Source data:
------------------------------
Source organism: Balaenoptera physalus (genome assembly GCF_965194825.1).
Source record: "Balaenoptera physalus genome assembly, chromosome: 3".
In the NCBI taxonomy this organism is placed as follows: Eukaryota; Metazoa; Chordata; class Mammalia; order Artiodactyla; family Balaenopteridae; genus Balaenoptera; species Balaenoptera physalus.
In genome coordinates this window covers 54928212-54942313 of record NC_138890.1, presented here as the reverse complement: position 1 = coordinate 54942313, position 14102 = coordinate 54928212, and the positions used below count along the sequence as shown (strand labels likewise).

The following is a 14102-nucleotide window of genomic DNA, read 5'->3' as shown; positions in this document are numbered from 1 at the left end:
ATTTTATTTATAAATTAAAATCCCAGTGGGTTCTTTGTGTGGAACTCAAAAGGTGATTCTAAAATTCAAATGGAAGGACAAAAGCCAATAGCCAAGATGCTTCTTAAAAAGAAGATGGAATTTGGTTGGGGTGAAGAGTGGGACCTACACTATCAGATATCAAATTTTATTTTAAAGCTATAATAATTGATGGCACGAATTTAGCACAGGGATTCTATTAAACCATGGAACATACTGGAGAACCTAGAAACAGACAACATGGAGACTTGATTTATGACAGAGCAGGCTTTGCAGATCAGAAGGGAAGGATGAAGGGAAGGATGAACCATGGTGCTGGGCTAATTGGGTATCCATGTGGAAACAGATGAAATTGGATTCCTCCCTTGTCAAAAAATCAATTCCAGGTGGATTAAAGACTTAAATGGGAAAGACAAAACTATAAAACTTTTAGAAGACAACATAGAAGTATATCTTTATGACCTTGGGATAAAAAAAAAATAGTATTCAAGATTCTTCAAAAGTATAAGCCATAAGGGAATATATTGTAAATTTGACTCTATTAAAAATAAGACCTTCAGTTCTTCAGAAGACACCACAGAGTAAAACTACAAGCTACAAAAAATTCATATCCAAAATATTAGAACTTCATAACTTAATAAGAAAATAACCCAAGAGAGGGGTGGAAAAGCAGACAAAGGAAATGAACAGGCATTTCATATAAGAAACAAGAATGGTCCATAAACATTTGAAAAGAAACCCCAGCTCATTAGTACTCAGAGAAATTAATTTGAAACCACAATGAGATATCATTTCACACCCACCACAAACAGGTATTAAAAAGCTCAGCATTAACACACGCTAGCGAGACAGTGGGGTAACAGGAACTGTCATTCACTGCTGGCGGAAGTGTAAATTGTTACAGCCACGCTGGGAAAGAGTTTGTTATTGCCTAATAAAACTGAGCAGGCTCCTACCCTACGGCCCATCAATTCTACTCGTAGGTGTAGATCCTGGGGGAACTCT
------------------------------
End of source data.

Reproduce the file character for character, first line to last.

Source organism: Balaenoptera physalus (genome assembly GCF_965194825.1).
Source record: "Balaenoptera physalus genome assembly, chromosome: 3".
In the NCBI taxonomy this organism is placed as follows: Eukaryota; Metazoa; Chordata; class Mammalia; order Artiodactyla; family Balaenopteridae; genus Balaenoptera; species Balaenoptera physalus.
In genome coordinates this window covers 54928212-54942313 of record NC_138890.1, presented here as the reverse complement: position 1 = coordinate 54942313, position 14102 = coordinate 54928212, and the positions used below count along the sequence as shown (strand labels likewise).

The following is a 14102-nucleotide window of genomic DNA, read 5'->3' as shown; positions in this document are numbered from 1 at the left end:
ATTTTATTTATAAATTAAAATCCCAGTGGGTTCTTTGTGTGGAACTCAAAAGGTGATTCTAAAATTCAAATGGAAGGACAAAAGCCAATAGCCAAGATGCTTCTTAAAAAGAAGATGGAATTTGGTTGGGGTGAAGAGTGGGACCTACACTATCAGATATCAAATTTTATTTTAAAGCTATAATAATTGATGGCACGAATTTAGCACAGGGATTCTATTAAACCATGGAACATACTGGAGAACCTAGAAACAGACAACATGGAGACTTGATTTATGACAGAGCAGGCTTTGCAGATCAGAAGGGAAGGATGAAGGGAAGGATGAACCATGGTGCTGGGCTAATTGGGTATCCATGTGGAAACAGATGAAATTGGATTCCTCCCTTGTCAAAAAATCAATTCCAGGTGGATTAAAGACTTAAATGGGAAAGACAAAACTATAAAACTTTTAGAAGACAACATAGAAGTATATCTTTATGACCTTGGGATAAAAAAAAAATAGTATTCAAGATTCTTCAAAAGTATAAGCCATAAGGGAATATATTGTAAATTTGACTCTATTAAAAATAAGACCTTCAGTTCTTCAGAAGACACCACAGAGTAAAACTACAAGCTACAAAAAATTCATATCCAAAATATTAGAACTTCATAACTTAATAAGAAAATAACCCAAGAGAGGGGTGGAAAAGCAGACAAAGGAAATGAACAGGCATTTCATATAAGAAACAAGAATGGTCCATAAACATTTGAAAAGAAACCCCAGCTCATTAGTACTCAGAGAAATTAATTTGAAACCACAATGAGATATCATTTCACACCCACCACAAACAGGTATTAAAAAGCTCAGCATTAACACACGCTAGCGAGACAGTGGGGTAACAGGAACTGTCATTCACTGCTGGCGGAAGTGTAAATTGTTACAGCCACGCTGGGAAAGAGTTTGTTATTGCCTAATAAAACTGAGCAGGCTCCTACCCTACGGCCCATCAATTCTACTCGTAGGTGTAGATCCTGGGGGAACTCT